“Many adults don’t recognize cardiac arrest when a kid collapses,” Darla Varrenti says. “They stand by and watch, when what they should be doing is starting CPR, having someone call 911 and finding an AED.”
Kasandra Dungate, who was a junior at Stanwood High School when she suffered cardiac arrest while getting out of bed for school, can thank her grandmother’s training in CPR for helping save her life. Even with that, plus an emergency medical response within minutes of the 911 call, it still took eight shocks to resuscitate the teen.
“It was horrible,” Jeanne Dungate says, recalling her granddaughter’s body being lifted up and down off the hardwood floor.
Unaware of it at the time, Kasandra had a condition called long QT syndrome, an electrical disorder of the heart. Her condition would likely have been detected beforehand if she had had an EKG. In fact, after Kasandra’s near-death experience, the family now believes they have the answer to why Kasandra’s mother died in her sleep at the age of 26.
After 11 days in Seattle Children’s Hospital’s intensive care unit, and many months of rehabilitation, Kasandra, now 20, and her loved ones feel lucky she is alive. “She went through a lot of miracles,” her grandmother says.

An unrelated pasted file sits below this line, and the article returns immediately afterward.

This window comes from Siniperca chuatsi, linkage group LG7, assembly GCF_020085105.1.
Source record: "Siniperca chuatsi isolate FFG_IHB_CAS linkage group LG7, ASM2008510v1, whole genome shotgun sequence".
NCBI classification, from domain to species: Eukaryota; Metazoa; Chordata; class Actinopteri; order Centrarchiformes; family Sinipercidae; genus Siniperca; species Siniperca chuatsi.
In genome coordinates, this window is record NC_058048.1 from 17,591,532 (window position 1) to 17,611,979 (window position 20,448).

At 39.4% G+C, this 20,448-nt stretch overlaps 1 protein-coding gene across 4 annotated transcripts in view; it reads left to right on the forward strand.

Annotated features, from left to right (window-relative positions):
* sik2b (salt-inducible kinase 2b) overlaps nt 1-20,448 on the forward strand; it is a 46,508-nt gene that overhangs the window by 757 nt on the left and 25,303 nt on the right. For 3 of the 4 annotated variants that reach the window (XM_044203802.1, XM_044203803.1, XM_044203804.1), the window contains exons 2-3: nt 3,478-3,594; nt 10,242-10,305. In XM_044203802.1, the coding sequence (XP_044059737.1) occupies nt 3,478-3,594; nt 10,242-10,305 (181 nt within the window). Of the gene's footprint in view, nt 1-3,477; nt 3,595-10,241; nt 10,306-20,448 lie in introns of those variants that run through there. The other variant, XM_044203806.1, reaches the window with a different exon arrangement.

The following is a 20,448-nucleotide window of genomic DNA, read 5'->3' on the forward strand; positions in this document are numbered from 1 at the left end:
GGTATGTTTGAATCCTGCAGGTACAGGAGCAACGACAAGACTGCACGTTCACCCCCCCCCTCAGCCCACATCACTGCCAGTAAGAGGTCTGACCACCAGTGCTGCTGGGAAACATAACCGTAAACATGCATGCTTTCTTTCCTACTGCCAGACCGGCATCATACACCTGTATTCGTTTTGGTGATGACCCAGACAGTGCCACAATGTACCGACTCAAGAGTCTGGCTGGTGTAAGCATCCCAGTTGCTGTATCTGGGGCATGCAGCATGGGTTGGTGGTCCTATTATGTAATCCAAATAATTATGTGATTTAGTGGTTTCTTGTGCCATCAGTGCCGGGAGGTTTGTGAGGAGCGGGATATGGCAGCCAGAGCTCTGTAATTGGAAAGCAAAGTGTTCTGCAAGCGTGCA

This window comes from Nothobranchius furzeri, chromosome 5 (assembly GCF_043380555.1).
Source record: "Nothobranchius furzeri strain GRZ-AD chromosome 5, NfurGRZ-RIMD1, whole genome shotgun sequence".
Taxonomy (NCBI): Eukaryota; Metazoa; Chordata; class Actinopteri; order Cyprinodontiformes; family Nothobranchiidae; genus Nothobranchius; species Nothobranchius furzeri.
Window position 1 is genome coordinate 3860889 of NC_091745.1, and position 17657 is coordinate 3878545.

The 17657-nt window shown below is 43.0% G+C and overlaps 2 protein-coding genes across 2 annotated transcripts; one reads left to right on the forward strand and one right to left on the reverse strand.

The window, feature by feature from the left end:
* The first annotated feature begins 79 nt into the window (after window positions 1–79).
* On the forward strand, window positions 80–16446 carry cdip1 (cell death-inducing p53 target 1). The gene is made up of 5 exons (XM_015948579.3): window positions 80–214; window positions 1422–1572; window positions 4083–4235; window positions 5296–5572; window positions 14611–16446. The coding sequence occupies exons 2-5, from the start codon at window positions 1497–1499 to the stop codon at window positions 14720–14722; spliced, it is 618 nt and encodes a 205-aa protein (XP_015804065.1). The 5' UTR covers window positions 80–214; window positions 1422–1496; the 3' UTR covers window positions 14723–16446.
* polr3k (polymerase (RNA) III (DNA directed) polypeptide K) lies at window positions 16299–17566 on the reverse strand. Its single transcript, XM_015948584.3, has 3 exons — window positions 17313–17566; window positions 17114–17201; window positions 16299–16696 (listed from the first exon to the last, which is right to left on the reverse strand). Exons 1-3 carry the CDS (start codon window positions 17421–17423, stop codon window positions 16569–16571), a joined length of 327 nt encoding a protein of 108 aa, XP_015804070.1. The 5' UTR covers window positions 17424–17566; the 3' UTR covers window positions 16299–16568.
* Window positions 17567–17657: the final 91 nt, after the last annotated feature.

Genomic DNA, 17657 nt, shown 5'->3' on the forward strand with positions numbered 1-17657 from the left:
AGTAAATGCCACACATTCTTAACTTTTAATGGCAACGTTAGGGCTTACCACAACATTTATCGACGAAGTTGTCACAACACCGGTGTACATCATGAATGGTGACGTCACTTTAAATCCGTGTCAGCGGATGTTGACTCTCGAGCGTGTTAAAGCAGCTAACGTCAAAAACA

Kasandra now volunteers at Nick of Time screenings. And through the organization’s Anyone Can Save A Life program, teens are learning how to handle an SCA situation immediately with CPR and AEDs. The devices, which are roughly the size of a lunch box, cost approximately $1,200, and Drezner says they should be as common in schools as fire extinguishers.
Suzanne Apodaca, Darla Varrenti’s sister and the foundation’s director of operations, says young people are often the best influence on their peers. “Adults think about things like liability, or they think, ‘Oh, the kid is probably doing drugs.’ It’s the young people who, if you give them the tools, are going to change the world.”
And if the SCA, AED and HCM talk feels like an alphabet soup that’s too much to digest, Jerry Truax can only urge parents to think again. “Everything we’ve learned, we learned since Matthew died. We were virtually ignorant to all of this [until it was too late for their son],” he says. “We’ll spend the rest of our lives doing this.”
Hilary Benson is ParentMap’s television editor and a longtime news reporter. Her family includes three active kids who help fuel her passion for keeping children safe while they compete in the sports they love. She blogs at playitsafesports.com.